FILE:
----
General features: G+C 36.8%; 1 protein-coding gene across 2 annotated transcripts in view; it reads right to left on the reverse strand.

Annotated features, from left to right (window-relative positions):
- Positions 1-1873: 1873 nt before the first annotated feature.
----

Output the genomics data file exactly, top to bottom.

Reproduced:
General features: G+C 36.8%; 1 protein-coding gene across 2 annotated transcripts in view; it reads right to left on the reverse strand.

Annotated features, from left to right (window-relative positions):
- Positions 1-1873: 1873 nt before the first annotated feature.